Sindhi version of national climate change policy launched
Karachi: Speakers representing academia, research institutions, Sindh government and civil society on Tuesday emphasised the need to encourage the youth of universities to take up the issues of climate change through research and focus on threats to natural resources due to climatic variations.
They were speaking at the launching ceremony of the National Climate Change Policy in Sindhi language, jointly organised by the Research and Development Foundation (RDF) and the Oxfam Novib in collaboration with the Ministry of Climate Change, held at a hotel in Karachi.
Federal Secretary Climate Change Arif Ahmad Khan presided over the event.
The speakers advised the universities’ administrations to encourage young cadre to promote research initiatives and help the government and policymakers through pointing out weaker areas, like coast, desert, forest, water resources, wetlands and mountainous areas where communities faced various problems and people were continuously migrating due to the depletion of food sources.
Arif Ahmed Khan, the federal secretary of the climate change department, talked about the causes of increasing temperatures, including emissions, saying industrial revolution was the main reason around the world and Pakistan was the most vulnerable, losing its water resources and forests, resulting in desertification.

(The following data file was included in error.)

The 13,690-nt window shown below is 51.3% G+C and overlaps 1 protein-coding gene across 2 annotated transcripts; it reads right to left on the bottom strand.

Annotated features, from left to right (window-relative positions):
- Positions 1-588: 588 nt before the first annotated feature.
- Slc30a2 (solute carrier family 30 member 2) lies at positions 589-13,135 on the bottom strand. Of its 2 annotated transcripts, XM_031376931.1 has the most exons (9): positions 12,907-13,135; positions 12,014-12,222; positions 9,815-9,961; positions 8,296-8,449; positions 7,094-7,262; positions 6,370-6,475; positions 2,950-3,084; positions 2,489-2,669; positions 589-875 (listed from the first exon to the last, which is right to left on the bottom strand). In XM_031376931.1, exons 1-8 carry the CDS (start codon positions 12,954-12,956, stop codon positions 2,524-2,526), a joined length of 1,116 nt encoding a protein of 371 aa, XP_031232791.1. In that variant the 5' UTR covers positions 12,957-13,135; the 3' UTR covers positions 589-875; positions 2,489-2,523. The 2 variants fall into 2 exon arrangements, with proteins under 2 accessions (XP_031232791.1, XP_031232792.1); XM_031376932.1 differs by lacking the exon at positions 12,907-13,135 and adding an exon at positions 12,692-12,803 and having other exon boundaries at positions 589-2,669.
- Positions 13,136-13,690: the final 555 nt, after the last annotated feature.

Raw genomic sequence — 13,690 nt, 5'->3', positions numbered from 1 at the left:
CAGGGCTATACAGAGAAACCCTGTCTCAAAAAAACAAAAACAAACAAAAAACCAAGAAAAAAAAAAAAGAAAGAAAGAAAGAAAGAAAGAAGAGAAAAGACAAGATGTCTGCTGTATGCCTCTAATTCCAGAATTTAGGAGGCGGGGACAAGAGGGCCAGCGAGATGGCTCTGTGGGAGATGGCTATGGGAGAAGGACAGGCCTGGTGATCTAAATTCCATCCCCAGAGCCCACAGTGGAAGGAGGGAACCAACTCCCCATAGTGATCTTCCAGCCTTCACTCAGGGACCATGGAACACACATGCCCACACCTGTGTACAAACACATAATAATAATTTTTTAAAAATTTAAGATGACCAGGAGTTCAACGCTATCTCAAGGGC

He advised the community to take efforts on their own to avoid the impacts of climate change and flood disasters.
He lauded the initiative taken by the RDF and the Oxfam Novib for translating the National Climate Change Policy into the Sindhi language, saying that it would be help enable the local government officials and community to understand it.
Dr Fatah Mari, the chief economist of the P&D, said policies had not been implemented due to poor governance.
Shams ul Haq Memon, the former forest secretary, said it was not only coastal areas but irrigated areas also came under such threats and Karachi and other areas were vulnerable because of receiving warning calls of tsunamis and cyclones.
Environment expert Nasir Ali Panhwar said Sindh was paying a heavy price due to the government’s flawed policies and it was losing its natural assets such as forests and wetlands.
He urged the government to allocate more resources and give a high priority to climate change and to devise an effective policy on climate change and disaster risk reduction.